Importantly, homologous modeling shows that 2019-nCoV has a receptor binding domain structure similar to SARS-CoV, although amino acid differences exist at some key residues.
The researchers note that 2019-nCoV may bind to human angiotensin-converting enzyme 2 (ACE2) receptors, while serum ACE assays are mainly used for the diagnosis of lung disease, and have some value in the diagnosis of liver disease, thyroid disease and other systemic diseases.
Bats go to hibernation, who is the intermediate host?
From an epidemiological perspective, eight of the nine patients studied by the researchers had a history of exposure to the South China Seafood Market in Wuhan, suggesting that they may have been in close contact with the source of the infection on the market. But one patient had never been to the market, even though he lived in a home near the market before the outbreak. This indicates that the patient may have contracted the virus due to droplet transmission or from currently unknown sources.
Available data suggest that the 2019-nCoV virus infected humans from bat libraries, but it is not clear whether an animal that is currently unknown acts as an intermediate host between bats and humans. Although the researchers’ systematic developmental analysis also suggests that bats may have been the original host of the virus, an animal sold at the South China Seafood Market in Wuhan may have been an intermediate host that prompted the virus to appear in the human body.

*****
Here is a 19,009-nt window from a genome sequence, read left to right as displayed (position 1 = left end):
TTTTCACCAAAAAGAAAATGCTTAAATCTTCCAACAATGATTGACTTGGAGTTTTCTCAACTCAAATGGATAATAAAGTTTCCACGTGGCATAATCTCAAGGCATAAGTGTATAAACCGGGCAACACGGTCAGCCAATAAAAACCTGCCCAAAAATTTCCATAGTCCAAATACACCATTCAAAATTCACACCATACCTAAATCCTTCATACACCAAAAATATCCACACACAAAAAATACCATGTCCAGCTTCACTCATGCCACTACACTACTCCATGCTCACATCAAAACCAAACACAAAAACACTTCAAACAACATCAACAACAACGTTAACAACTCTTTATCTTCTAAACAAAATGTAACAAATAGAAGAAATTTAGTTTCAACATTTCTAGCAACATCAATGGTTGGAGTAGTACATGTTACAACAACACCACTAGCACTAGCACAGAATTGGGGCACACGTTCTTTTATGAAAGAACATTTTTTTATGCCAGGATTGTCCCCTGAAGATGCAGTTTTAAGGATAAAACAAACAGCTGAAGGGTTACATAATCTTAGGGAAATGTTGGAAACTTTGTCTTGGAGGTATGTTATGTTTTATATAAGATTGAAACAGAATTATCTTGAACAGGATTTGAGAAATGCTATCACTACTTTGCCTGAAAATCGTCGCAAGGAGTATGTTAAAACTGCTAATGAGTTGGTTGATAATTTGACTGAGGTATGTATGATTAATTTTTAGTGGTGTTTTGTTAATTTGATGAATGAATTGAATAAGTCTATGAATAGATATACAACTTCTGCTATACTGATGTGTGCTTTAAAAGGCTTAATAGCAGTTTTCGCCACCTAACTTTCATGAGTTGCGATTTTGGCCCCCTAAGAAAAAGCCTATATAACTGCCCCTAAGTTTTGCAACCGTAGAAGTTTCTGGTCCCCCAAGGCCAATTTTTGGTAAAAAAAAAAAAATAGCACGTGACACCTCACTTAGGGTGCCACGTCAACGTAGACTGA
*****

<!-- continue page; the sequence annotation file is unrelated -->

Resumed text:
The researchers stress that some facts suggest that another animal is acting as an intermediate host between bats and humans.
First, the outbreak was first reported in late December 2019, when most bat species in Wuhan were hibernating.
Second, bats are not sold or found at the South China Seafood Market, and a variety of non-aquatic animals, including mammals, are available for purchase.
Third, the sequence homogeneity between 2019-nCoV and its close relatives, bat-SL-CoVZC45 and bat-SL-CoVZC21, is less than 90%, so bat-SL-CoVZC45 and bat-SL-CoVZC21 are not direct ancestors of 2019-nCoV.
Fourth, according to previous studies, in SARS-CoV and MERS-CoV, bats are natural virus banks (sources of viruses), while another animal (SARS-CoV’s fruit beaver and MERS-CoV’s single-peak camel) is the intermediate host, and humans are end-hosts.
So, based on current data, researchers believe the 2019-nCoV virus that caused the outbreak in Wuhan may have initially been hosted by bats and may have been transmitted to humans by some or more of the currently unknown wildlife sold at the South China Seafood Market.